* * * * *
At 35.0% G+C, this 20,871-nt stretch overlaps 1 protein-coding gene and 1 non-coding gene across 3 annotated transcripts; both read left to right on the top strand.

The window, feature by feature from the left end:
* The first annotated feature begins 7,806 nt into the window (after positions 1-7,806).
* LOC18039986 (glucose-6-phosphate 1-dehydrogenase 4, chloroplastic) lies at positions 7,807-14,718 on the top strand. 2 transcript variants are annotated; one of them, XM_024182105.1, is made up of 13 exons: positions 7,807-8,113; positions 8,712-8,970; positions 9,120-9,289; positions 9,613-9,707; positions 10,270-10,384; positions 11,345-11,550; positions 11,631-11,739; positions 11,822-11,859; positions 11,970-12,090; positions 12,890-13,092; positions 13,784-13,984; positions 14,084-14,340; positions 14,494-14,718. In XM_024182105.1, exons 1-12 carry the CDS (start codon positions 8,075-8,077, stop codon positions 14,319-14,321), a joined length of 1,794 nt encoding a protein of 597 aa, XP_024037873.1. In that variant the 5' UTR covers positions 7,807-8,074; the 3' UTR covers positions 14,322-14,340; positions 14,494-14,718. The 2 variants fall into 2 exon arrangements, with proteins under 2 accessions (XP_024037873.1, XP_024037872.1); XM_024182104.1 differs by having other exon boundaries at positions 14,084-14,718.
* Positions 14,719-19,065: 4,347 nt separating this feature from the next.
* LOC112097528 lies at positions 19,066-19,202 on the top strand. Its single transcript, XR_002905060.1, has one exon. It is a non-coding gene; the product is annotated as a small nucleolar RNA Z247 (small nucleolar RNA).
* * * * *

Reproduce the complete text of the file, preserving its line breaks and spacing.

At 35.0% G+C, this 20,871-nt stretch overlaps 1 protein-coding gene and 1 non-coding gene across 3 annotated transcripts; both read left to right on the top strand.

The window, feature by feature from the left end:
* The first annotated feature begins 7,806 nt into the window (after positions 1-7,806).
* LOC18039986 (glucose-6-phosphate 1-dehydrogenase 4, chloroplastic) lies at positions 7,807-14,718 on the top strand. 2 transcript variants are annotated; one of them, XM_024182105.1, is made up of 13 exons: positions 7,807-8,113; positions 8,712-8,970; positions 9,120-9,289; positions 9,613-9,707; positions 10,270-10,384; positions 11,345-11,550; positions 11,631-11,739; positions 11,822-11,859; positions 11,970-12,090; positions 12,890-13,092; positions 13,784-13,984; positions 14,084-14,340; positions 14,494-14,718. In XM_024182105.1, exons 1-12 carry the CDS (start codon positions 8,075-8,077, stop codon positions 14,319-14,321), a joined length of 1,794 nt encoding a protein of 597 aa, XP_024037873.1. In that variant the 5' UTR covers positions 7,807-8,074; the 3' UTR covers positions 14,322-14,340; positions 14,494-14,718. The 2 variants fall into 2 exon arrangements, with proteins under 2 accessions (XP_024037873.1, XP_024037872.1); XM_024182104.1 differs by having other exon boundaries at positions 14,084-14,718.
* Positions 14,719-19,065: 4,347 nt separating this feature from the next.
* LOC112097528 lies at positions 19,066-19,202 on the top strand. Its single transcript, XR_002905060.1, has one exon. It is a non-coding gene; the product is annotated as a small nucleolar RNA Z247 (small nucleolar RNA).